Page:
sell his flourishing print shop business and take to the kitchen. 
This is an extreme example, of course!

For young chefs in the making, tasting the work of their peers and
superiors is absolutely fundamental; every bit as much as it is for a
young athlete to seek out the best available competition.  Even
established chefs need to continually seek out opportunities to be
stretched and challenged by the work of the best of their peers.

3) Print media

There are many ways in which print media help shape the flow of
information from chef to chef.  Books and magazines provide a rich
vein of ore for established veteran and ambitious newcomer alike.

Cookbooks are an obvious starting point.  Many chefs have collections
ranging into the tens of thousands; almost all have a few trusted
volumes over their desk at work.  Tellingly, the most common books are
the stalwarts of classical cuisine; Escoffier, the Larousse
Gastronomique, and Saulnier's Repertoire de la Cuisine.  Mediocre
chefs complain of the oppressive weight of the past, but great chefs
are ongoingly inspired by it.  Excuse me if I harp on this point, I
think it important.

With the advent of the celebrity chef (and a correspondingly large
number of earnest "foodies" looking for coffee table books), modern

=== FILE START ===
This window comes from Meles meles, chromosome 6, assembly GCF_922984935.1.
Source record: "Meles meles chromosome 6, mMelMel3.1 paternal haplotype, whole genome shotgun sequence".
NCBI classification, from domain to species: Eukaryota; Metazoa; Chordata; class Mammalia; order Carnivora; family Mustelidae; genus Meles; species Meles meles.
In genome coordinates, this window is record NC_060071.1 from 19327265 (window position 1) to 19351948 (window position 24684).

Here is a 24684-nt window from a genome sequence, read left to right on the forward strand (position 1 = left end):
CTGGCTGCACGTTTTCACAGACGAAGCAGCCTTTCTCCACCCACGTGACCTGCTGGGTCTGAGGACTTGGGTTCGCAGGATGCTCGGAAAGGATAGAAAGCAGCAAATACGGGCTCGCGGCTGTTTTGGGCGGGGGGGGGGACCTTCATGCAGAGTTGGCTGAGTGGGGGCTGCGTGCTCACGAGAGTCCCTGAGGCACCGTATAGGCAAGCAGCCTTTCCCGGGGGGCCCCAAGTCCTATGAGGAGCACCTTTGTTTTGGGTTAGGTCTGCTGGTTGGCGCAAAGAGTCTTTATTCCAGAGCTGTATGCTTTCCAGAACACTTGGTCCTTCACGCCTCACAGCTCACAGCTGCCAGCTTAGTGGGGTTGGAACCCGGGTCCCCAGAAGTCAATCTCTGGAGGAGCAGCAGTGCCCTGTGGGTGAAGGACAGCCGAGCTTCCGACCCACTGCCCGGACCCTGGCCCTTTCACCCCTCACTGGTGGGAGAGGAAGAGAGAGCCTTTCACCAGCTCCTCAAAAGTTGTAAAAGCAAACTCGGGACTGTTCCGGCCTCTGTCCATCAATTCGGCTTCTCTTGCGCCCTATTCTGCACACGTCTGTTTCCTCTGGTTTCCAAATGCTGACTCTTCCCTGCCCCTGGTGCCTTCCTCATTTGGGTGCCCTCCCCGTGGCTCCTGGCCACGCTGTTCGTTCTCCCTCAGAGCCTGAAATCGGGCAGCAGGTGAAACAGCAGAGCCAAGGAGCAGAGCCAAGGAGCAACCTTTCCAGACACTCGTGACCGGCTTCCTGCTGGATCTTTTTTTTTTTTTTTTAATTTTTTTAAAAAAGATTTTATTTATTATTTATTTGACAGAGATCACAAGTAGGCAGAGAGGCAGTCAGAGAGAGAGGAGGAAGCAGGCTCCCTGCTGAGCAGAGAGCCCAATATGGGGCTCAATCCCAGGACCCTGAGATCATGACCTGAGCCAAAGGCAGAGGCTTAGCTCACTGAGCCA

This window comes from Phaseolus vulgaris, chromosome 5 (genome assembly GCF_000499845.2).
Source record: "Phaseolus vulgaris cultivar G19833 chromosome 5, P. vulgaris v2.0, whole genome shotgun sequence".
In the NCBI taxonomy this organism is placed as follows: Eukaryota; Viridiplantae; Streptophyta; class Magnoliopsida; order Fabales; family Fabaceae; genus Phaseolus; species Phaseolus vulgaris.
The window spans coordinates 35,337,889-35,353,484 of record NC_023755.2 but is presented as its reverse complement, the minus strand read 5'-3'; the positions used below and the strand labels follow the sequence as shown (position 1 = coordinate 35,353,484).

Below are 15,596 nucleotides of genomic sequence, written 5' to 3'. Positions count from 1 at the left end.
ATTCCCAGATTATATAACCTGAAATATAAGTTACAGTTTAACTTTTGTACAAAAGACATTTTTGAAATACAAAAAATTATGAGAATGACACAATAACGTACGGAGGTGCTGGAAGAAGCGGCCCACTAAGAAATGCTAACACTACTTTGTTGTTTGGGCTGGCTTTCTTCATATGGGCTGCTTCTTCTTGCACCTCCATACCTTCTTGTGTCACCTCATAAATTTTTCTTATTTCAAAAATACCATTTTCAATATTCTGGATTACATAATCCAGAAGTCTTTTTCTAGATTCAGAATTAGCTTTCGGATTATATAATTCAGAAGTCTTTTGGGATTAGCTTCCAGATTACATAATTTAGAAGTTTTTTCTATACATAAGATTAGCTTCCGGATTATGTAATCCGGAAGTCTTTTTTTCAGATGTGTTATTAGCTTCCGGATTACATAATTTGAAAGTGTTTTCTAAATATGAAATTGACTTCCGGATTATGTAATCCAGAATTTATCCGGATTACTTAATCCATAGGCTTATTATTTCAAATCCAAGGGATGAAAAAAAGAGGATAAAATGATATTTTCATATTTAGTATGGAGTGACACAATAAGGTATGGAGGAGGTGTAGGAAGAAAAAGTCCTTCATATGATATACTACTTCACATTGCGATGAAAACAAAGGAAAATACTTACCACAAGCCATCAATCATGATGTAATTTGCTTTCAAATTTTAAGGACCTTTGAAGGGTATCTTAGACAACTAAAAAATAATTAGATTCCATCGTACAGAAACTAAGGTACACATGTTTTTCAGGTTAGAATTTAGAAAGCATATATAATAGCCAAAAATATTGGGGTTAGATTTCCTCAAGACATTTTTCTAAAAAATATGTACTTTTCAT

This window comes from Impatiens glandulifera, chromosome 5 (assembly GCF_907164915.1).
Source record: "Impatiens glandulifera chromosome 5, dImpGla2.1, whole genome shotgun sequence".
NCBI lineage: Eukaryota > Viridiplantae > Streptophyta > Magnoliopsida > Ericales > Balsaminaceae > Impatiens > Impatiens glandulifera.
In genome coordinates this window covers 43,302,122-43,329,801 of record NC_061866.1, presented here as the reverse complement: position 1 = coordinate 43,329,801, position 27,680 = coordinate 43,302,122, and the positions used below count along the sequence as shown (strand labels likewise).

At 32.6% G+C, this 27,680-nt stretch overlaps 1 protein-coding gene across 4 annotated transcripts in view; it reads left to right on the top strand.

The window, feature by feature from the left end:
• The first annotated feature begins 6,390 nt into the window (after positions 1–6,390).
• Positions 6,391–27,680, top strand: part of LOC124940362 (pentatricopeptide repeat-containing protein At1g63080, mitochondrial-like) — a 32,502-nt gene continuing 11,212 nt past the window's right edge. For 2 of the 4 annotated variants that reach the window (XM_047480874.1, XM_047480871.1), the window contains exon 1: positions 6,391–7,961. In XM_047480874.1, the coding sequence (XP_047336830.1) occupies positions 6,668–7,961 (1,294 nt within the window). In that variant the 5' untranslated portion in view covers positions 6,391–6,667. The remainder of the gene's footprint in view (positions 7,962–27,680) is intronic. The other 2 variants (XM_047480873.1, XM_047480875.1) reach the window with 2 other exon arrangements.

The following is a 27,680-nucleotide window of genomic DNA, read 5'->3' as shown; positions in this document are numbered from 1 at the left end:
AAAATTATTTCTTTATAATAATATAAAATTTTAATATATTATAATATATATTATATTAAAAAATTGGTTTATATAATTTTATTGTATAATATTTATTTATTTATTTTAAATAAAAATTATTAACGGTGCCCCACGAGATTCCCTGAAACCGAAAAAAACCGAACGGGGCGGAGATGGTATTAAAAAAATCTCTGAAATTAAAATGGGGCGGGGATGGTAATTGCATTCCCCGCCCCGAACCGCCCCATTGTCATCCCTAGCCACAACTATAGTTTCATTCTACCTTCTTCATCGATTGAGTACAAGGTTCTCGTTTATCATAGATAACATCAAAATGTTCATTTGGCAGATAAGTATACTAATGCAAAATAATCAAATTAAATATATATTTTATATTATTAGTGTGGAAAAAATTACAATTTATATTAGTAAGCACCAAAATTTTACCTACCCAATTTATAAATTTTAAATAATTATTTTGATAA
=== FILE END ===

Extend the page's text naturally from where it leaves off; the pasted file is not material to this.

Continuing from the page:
cookbooks are an increasingly valuable source of tips, techniques, and
ideas.  Almost every top chef you can think of has one or more
beautifully illustrated cookbooks offering versions of their signature
dishes; often these will include superbly detailed descriptions of the
techniques - and more importantly, the thought processes - used in
their construction.

Another great printed resource is the magazine.  These may range from
stodgy-but-valuable industry mags to targeted publications like Food
Arts, Art Culinaire, or Pasty Arts and Design.  These feature recipes
and interviews built around the leading chefs of the day, as do
mass-market publications like Gourmet and Food & Wine.  As a rule
trade magazines are focused on the business end of running a
restaurant, while the "glossies" are more likely to spotlight a
specific chef and his/her food.  Because of their timeliness,
magazines can be a valuable resource for capturing the state of the
art at any given moment.  This is especially so for chefs outside the
main capitols of haute cuisine, who have fewer opportunities to crib
from their peers at first hand.

Again, because all things food-related are culturally "hot" right now,
even publications which are not specifically food-oriented may provide
an inquisitive chef with useful information.  Mass-market magazines,
regional publications, and even daily or weekly newspapers frequently
now feature articles and columns on food-related topics.

4) Television

I am ambivalent about including television in this list, because in
the main I feel that cooking shows offer little to the professional. 
Somehow, I can't imagine Thomas Keller sitting at home watching Rachel